When to buy commercial property, or corporation?

 
 
Posted4/16/2022 6:00 AM

Q: I am looking at a piece of commercial property being held by a corporation. The seller tells me this is the only asset of his corporation and he is asking me if I wish to purchase the corporation rather than the property. He is telling me if I wanted to hold the property in a corporation rather than individually, all the work is already done and all we need to do is transfer the interest in the corporation.

This makes sense to me as I do intend to hold this in a corporate or LLC (limited liability corporation) entity. There is a little alarm going off in my head though telling me I need to proceed cautiously. I'm curious as to your thoughts on this.

 

A: My first thought is I'm impressed by your alarm system. This is a time to move cautiously.

When purchasing the assets of a corporation (in this case, the real estate you are considering buying), most attorneys advise to simply purchase the assets of the corporation, rather than the corporation itself. Yes, from an administration standpoint, it is likely you would have less work and expense transferring the ownership of the corporation from A to B rather than creating a new corporation or LLC from scratch. However, the downside is what triggered your alarm.

If you purchase the corporation itself, you purchase not only it's assets, but it's liabilities -- existing, potential and unknown. Perhaps the seller has known or unknown tax issues. Maybe the corporation has debts that have not been disclosed to you. These issues potentially become your issues once you become the primary shareholder of the corporation.

I strongly suggest you speak with an attorney experienced in this area before proceeding any further. There are far more issues involved than I can discuss here. Heed your alarm.

Q: My father died recently and left his house (or so we thought) to me and my two siblings. This was my parent's home for about eight years. My mom died a number of years ago.

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We now learn that when my parents bought this house, they received a loan from my mom's parents, who are now both deceased. We have also discovered that my grandparents were added to the title at the time the loan was made.

Our real estate agent says we need to speak to an attorney before we can list the house. We don't even know what questions to ask. What issues do you see here that we need to be aware of?

A: Interesting. Wondering why your grandparents were added to the title of the property. Perhaps for whatever reason a note and second mortgage would not work, which would have been the more conventional way of handling this. It would appear your grandparents used adding themselves to the title as their security for repayment.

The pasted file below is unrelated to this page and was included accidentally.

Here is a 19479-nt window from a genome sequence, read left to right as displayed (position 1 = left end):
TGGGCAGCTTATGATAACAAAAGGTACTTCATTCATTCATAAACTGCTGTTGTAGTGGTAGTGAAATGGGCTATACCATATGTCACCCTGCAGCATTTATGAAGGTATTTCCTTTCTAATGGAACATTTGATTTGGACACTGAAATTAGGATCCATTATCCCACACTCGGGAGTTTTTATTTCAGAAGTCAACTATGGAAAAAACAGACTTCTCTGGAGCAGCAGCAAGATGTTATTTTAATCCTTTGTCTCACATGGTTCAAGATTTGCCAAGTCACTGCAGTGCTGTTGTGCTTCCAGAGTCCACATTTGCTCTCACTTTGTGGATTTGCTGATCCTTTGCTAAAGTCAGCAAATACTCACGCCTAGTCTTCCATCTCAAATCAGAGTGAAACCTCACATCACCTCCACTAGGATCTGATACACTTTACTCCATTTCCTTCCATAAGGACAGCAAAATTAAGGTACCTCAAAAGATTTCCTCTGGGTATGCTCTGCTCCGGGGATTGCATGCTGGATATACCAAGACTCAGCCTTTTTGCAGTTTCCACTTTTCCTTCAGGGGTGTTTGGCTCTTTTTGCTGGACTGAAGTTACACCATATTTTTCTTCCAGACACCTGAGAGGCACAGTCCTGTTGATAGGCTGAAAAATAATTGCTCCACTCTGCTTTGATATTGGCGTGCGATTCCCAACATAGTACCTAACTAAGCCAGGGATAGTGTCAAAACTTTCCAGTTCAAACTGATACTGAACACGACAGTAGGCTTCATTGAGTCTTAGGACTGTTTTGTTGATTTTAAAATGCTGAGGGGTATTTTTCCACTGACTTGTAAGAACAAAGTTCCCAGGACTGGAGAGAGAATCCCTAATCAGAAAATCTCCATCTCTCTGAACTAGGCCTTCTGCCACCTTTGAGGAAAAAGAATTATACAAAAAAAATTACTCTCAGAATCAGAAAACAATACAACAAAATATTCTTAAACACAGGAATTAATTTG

So now to convey the property to you and your siblings, not only your dad's interest in the property needs to be conveyed, but your grandparent's interest, if any, as well. If dad had a valid will that provides that his interest in the house goes to his kids, that takes care of conveying dad's interest, but what about your grandparent's interest?

                                                                                                                                                                                                                       
 

You are going to need to speak to a real estate attorney about this, but for starters, how was the property legally "held" between your parents and grandparents? It is possible your grandparents were held as "joint tenants" with your parents. If this is the case, as each party died, their interest passed to others. To whom would be dictated by the wording on the relevant conveyance documents, but it is possible your dad had sole interest in the property simply because of the fact that he outlived everyone.

Another possibility is your grandparents owned as "tenants in common" with your parents. In this case, your grandparent's interest would pass pursuant to their wills, trusts or heirship, rather than simply to the surviving property owners. Things likely get far more complicated here.

Again, contact an attorney familiar with these issues. They will review the relevant documents and hopefully your dad's wishes will be honored without much difficulty.

• Send your questions to attorney Tom Resnick, 910 E. Oak St., Lake in the Hills, IL 60156, by email to tom@thomasresnicklaw.com or call (847) 359-8983.

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